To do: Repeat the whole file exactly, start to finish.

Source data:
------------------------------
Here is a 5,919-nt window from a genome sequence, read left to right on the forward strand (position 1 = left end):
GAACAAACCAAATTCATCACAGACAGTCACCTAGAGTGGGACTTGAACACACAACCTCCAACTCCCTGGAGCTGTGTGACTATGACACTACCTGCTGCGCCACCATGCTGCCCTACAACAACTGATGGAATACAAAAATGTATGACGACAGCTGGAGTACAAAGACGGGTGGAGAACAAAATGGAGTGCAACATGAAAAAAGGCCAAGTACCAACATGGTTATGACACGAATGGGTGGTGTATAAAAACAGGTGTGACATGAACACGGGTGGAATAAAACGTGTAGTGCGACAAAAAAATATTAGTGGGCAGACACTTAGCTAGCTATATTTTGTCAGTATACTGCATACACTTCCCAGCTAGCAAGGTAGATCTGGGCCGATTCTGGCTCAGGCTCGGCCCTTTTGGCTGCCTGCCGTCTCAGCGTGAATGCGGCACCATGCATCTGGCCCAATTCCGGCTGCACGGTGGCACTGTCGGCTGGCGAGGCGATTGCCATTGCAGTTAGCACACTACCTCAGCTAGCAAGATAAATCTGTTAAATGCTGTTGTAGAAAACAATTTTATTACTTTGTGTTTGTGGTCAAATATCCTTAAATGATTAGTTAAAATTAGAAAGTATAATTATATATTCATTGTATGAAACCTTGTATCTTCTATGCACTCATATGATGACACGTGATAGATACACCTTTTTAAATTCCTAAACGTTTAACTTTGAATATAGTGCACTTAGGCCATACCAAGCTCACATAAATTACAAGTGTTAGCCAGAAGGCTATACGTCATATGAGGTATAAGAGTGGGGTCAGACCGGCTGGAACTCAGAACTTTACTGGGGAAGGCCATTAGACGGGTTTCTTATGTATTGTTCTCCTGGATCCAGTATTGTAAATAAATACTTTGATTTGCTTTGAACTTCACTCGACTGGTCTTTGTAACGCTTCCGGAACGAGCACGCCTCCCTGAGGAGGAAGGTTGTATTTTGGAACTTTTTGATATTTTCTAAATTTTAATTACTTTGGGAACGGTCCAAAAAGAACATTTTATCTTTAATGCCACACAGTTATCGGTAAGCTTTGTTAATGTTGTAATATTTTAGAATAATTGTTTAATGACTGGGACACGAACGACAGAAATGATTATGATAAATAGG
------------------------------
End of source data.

Here is a 5,919-nt window from a genome sequence, read left to right on the forward strand (position 1 = left end):
GAACAAACCAAATTCATCACAGACAGTCACCTAGAGTGGGACTTGAACACACAACCTCCAACTCCCTGGAGCTGTGTGACTATGACACTACCTGCTGCGCCACCATGCTGCCCTACAACAACTGATGGAATACAAAAATGTATGACGACAGCTGGAGTACAAAGACGGGTGGAGAACAAAATGGAGTGCAACATGAAAAAAGGCCAAGTACCAACATGGTTATGACACGAATGGGTGGTGTATAAAAACAGGTGTGACATGAACACGGGTGGAATAAAACGTGTAGTGCGACAAAAAAATATTAGTGGGCAGACACTTAGCTAGCTATATTTTGTCAGTATACTGCATACACTTCCCAGCTAGCAAGGTAGATCTGGGCCGATTCTGGCTCAGGCTCGGCCCTTTTGGCTGCCTGCCGTCTCAGCGTGAATGCGGCACCATGCATCTGGCCCAATTCCGGCTGCACGGTGGCACTGTCGGCTGGCGAGGCGATTGCCATTGCAGTTAGCACACTACCTCAGCTAGCAAGATAAATCTGTTAAATGCTGTTGTAGAAAACAATTTTATTACTTTGTGTTTGTGGTCAAATATCCTTAAATGATTAGTTAAAATTAGAAAGTATAATTATATATTCATTGTATGAAACCTTGTATCTTCTATGCACTCATATGATGACACGTGATAGATACACCTTTTTAAATTCCTAAACGTTTAACTTTGAATATAGTGCACTTAGGCCATACCAAGCTCACATAAATTACAAGTGTTAGCCAGAAGGCTATACGTCATATGAGGTATAAGAGTGGGGTCAGACCGGCTGGAACTCAGAACTTTACTGGGGAAGGCCATTAGACGGGTTTCTTATGTATTGTTCTCCTGGATCCAGTATTGTAAATAAATACTTTGATTTGCTTTGAACTTCACTCGACTGGTCTTTGTAACGCTTCCGGAACGAGCACGCCTCCCTGAGGAGGAAGGTTGTATTTTGGAACTTTTTGATATTTTCTAAATTTTAATTACTTTGGGAACGGTCCAAAAAGAACATTTTATCTTTAATGCCACACAGTTATCGGTAAGCTTTGTTAATGTTGTAATATTTTAGAATAATTGTTTAATGACTGGGACACGAACGACAGAAATGATTATGATAAATAGG